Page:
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    Breeding numbers and success of Eudyptes penguins at Marion Island, and the influence of arrival of adults

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    R.J.M. Crawford, J. Cooper, B.M. Dyer and L.G. Underhill (South Africa)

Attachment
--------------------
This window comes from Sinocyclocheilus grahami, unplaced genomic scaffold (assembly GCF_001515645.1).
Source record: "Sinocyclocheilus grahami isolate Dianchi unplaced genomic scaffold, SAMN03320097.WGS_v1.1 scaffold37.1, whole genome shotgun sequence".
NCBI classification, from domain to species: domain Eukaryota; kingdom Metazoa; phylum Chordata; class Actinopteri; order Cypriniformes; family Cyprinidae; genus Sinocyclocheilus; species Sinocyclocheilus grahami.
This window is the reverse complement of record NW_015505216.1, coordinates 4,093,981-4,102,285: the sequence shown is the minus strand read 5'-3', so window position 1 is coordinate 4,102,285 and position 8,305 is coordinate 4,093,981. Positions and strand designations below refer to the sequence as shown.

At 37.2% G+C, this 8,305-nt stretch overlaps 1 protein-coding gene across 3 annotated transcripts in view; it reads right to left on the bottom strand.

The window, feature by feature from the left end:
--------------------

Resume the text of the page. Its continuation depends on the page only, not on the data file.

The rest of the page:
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    At Marion Island, there was considerable correlation in numbers of adults breeding at study colonies for both Macaroni Eudyptes chrysolophus and Eastern Rockhopper E. chrysocome filholi Penguins, over 26 and 22 years respectively, suggesting over-wintering conditions may influence the proportions of birds breeding. For both species the time of arrival of females for breeding, and for Rockhopper Penguins the mass of females on arrival, was significantly related to breeding success. Therefore, over-wintering conditions may also affect breeding success. Trends in breeding success at study colonies were more strongly correlated for Macaroni Penguins than Rockhopper Penguins. Macaroni Penguins have a greater foraging range than Rockhopper Penguins when breeding, and may be more influenced at this stage by wider-scale environmental phenomena. For Macaroni Penguins, breeding success was significantly correlated with mass of chicks at fledging. For both species, mass on arrival of males was significantly correlated with that of females. Although both species had low weights on arrival after the El Niño Southern Oscillation event of 1997/98, there was no significant correlation in mass on arrival between the two species. It is likely that at Marion Island their over-wintering grounds are different.